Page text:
78 year old refined intellectual gentleman having a passion for cruises and travel seeking a male or female caregiver/companion in exchange for all expense paid venture on the ocean. Only requirement is relationship comfort between us and ability to help with physical care regarding the limitations and restrictions of COPD.
Analysis By Housing Group Cites Declining Affordability in Lower Manhattan
A leading housing advocacy organization has completed an exhaustive look at threats to affordability in every community in the five boroughs, and has found that Lower Manhattan ranks among the ten most at-risk neighborhoods by one key metric, while also placing in the 20 most-endangered by another.
The Association for Neighborhood and Housing Development (ANHD), an umbrella organization of 100 non-profit affordable housing and economic development groups that serve low- and moderate-income residents in all five boroughs of the City, has published the 2021 edition of its annual roundup, “How Is Affordable Housing Threatened In Your Neighborhood.” For this report, Lower Manhattan was defined as the catchment of Community Board 1, a collection of neighborhoods encompassing 1.5 square miles, bounded roughly by Canal, Baxter, and Pearl Streets, and the Brooklyn Bridge.
Lower Manhattan Rentals Increase in Price, While Condo Sales Drift
A new study from the online real estate database company, StreetEasy, shows that the cost for renting an apartment in three Lower Manhattan neighborhoods spiraled during the fourth quarter of 2021, while the fluctuation in purchase prices was more complicated.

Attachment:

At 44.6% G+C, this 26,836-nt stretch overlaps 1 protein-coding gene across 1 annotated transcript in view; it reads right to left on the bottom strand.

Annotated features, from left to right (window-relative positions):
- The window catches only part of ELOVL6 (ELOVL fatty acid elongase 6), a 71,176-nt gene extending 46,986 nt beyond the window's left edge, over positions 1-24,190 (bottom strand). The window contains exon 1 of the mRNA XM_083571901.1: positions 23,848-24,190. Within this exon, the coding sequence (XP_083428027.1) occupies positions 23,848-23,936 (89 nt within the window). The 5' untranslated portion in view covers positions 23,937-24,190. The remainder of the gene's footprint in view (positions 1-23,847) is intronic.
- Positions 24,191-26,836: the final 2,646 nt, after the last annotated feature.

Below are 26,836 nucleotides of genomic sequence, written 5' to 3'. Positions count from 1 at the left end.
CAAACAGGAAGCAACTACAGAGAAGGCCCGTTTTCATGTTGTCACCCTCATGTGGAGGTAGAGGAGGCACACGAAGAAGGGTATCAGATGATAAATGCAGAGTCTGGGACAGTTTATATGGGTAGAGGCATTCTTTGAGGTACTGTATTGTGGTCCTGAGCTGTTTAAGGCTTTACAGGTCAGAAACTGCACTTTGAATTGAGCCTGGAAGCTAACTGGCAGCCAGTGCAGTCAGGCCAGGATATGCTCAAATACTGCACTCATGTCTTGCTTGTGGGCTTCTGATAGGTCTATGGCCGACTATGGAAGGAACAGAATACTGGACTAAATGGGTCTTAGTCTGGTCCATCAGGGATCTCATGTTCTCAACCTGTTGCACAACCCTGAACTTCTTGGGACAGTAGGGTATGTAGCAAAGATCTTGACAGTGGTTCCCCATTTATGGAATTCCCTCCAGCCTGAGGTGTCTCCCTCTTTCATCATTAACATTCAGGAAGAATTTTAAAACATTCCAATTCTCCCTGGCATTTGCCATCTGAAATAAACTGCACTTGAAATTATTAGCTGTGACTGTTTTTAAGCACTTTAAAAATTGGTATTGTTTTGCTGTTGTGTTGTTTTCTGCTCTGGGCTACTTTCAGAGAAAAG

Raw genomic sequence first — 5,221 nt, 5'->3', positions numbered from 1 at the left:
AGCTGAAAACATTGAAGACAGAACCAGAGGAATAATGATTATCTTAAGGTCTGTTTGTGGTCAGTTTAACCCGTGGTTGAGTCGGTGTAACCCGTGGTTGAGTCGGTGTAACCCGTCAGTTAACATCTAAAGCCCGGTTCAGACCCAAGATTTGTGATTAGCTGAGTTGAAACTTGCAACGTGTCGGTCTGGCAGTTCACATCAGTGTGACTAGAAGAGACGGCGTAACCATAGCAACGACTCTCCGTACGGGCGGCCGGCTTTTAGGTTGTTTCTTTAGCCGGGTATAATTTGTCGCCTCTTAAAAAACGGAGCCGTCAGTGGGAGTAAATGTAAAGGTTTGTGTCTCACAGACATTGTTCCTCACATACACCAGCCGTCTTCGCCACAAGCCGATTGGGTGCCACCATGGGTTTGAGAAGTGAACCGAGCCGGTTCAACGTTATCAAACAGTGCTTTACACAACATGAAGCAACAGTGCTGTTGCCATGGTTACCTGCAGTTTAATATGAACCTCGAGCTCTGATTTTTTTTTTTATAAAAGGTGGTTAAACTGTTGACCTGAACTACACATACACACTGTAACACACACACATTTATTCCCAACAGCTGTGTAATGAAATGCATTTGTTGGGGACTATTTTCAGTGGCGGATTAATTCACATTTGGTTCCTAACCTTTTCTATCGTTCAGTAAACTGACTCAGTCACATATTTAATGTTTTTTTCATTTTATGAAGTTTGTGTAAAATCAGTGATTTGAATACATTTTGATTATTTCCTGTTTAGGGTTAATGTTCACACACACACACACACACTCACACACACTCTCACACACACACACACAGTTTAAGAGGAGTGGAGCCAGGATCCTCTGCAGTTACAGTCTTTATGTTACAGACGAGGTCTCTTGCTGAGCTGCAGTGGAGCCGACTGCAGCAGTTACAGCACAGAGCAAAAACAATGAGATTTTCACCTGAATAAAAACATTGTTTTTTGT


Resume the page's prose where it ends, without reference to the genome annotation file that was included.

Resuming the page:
For tenants, median asking rents jumped (relative to the same period one year earlier) by 38.7 percent in the Financial District (to $4,300), 20.8 percent in Tribeca (to $7,700) and 13.1 percent in Battery Park City (to $4,441) per month.
For those wishing to purchase a condominium or cooperative, the picture was more mixed. In Tribeca, the median asking price climbed by 12.5 percent (to $4.49 million), but the median closing prices rose by a more modest 6.6 percent ($3.3 million). In FiDi, the median ask rose by 7.2 percent (to $1.28 million), but median closing prices actually fell by 0.2 percent, to $1.27 million. And in Battery Park City, the median asking price dropped by 8.8 percent (to $1 million), while the median closing price dipped by 13.8 percent (to $844,500).
The Battery Park City Authority kicked off its Annual Art Exhibition on Sunday, January 30, at the community space in Six River Terrace (next to the Bluestone Lane Cafe and across from the Irish Hunger Memorial).
All are welcome to view the paintings created by participants at Authority’s art programs. Admission is free, but proof of vaccination required.
Join the Museum and Our Travel Circle for a virtual walking tour of Venice, Italy, home to the one of the oldest Jewish ghettos in the world. Established in 1516, the Venetian Ghetto became a model for other Jewish ghettos elsewhere. The Ghetto was home to the world’s first “skyscrapers” and the first-ever production of William Shakespeare’s Merchant of Venice, noted for its antisemitic themes. On our walking tour, we will explore the neighborhood’s establishment; the history of Napoleon’s march on Venice in 1797, when restrictions on the city’s Jewish residents were lifted; and the Nazi occupation of Venice in 1943. $36
Wednesday Webinar. Eight-part series on retirement planning. These programs are designed to introduce you to the many possible sources of retirement income and resources, including social security, medicare, pension options including 401(k)s, individual retirement accounts and annuities, as well as the complex issues faced when planning for loved ones with wills and/or trusts. Today: The Importance of Retirement Planning. Gerri Walsh reviews the importance of compound interest and the many tax-deferred opportunities that help individuals plan for a comfortable and stress-free retirement. Free
Ring in the Year of the Tiger at Brookfield Place! Experience a multi-day celebration that includes a live ice carving, kids crafts and more! Discover ice sculptures by New York City-based art collective, Okamoto Studio, on the Waterfront Plaza. In celebration of the Lunar New Year there will be a live ice carving and display all weekend long. Free